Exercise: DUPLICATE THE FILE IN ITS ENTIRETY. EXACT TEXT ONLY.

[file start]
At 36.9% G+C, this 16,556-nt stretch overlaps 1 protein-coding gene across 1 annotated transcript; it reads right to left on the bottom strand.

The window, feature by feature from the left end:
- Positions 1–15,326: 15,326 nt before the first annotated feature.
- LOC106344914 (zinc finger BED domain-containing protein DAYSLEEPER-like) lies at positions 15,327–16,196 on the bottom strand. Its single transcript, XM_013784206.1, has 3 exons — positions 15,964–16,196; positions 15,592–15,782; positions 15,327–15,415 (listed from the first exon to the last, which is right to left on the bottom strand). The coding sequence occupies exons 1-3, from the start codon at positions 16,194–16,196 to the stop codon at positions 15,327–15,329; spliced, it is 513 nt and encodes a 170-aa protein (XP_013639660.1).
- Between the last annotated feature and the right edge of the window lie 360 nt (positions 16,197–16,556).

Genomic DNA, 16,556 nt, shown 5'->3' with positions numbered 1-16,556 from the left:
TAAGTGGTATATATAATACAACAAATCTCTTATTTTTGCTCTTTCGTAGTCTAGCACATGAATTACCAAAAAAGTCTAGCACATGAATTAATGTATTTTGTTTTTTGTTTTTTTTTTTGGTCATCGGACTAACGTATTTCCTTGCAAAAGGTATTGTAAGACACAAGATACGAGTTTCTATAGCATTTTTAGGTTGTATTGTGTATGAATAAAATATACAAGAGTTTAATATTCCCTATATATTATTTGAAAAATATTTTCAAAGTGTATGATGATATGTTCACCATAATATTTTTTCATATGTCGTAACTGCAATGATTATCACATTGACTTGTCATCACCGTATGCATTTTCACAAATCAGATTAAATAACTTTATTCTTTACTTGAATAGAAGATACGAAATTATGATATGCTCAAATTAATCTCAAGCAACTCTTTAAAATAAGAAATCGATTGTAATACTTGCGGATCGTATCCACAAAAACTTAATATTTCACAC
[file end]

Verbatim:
At 36.9% G+C, this 16,556-nt stretch overlaps 1 protein-coding gene across 1 annotated transcript; it reads right to left on the bottom strand.

The window, feature by feature from the left end:
- Positions 1–15,326: 15,326 nt before the first annotated feature.
- LOC106344914 (zinc finger BED domain-containing protein DAYSLEEPER-like) lies at positions 15,327–16,196 on the bottom strand. Its single transcript, XM_013784206.1, has 3 exons — positions 15,964–16,196; positions 15,592–15,782; positions 15,327–15,415 (listed from the first exon to the last, which is right to left on the bottom strand). The coding sequence occupies exons 1-3, from the start codon at positions 16,194–16,196 to the stop codon at positions 15,327–15,329; spliced, it is 513 nt and encodes a 170-aa protein (XP_013639660.1).
- Between the last annotated feature and the right edge of the window lie 360 nt (positions 16,197–16,556).

Genomic DNA, 16,556 nt, shown 5'->3' with positions numbered 1-16,556 from the left:
TAAGTGGTATATATAATACAACAAATCTCTTATTTTTGCTCTTTCGTAGTCTAGCACATGAATTACCAAAAAAGTCTAGCACATGAATTAATGTATTTTGTTTTTTGTTTTTTTTTTTGGTCATCGGACTAACGTATTTCCTTGCAAAAGGTATTGTAAGACACAAGATACGAGTTTCTATAGCATTTTTAGGTTGTATTGTGTATGAATAAAATATACAAGAGTTTAATATTCCCTATATATTATTTGAAAAATATTTTCAAAGTGTATGATGATATGTTCACCATAATATTTTTTCATATGTCGTAACTGCAATGATTATCACATTGACTTGTCATCACCGTATGCATTTTCACAAATCAGATTAAATAACTTTATTCTTTACTTGAATAGAAGATACGAAATTATGATATGCTCAAATTAATCTCAAGCAACTCTTTAAAATAAGAAATCGATTGTAATACTTGCGGATCGTATCCACAAAAACTTAATATTTCACAC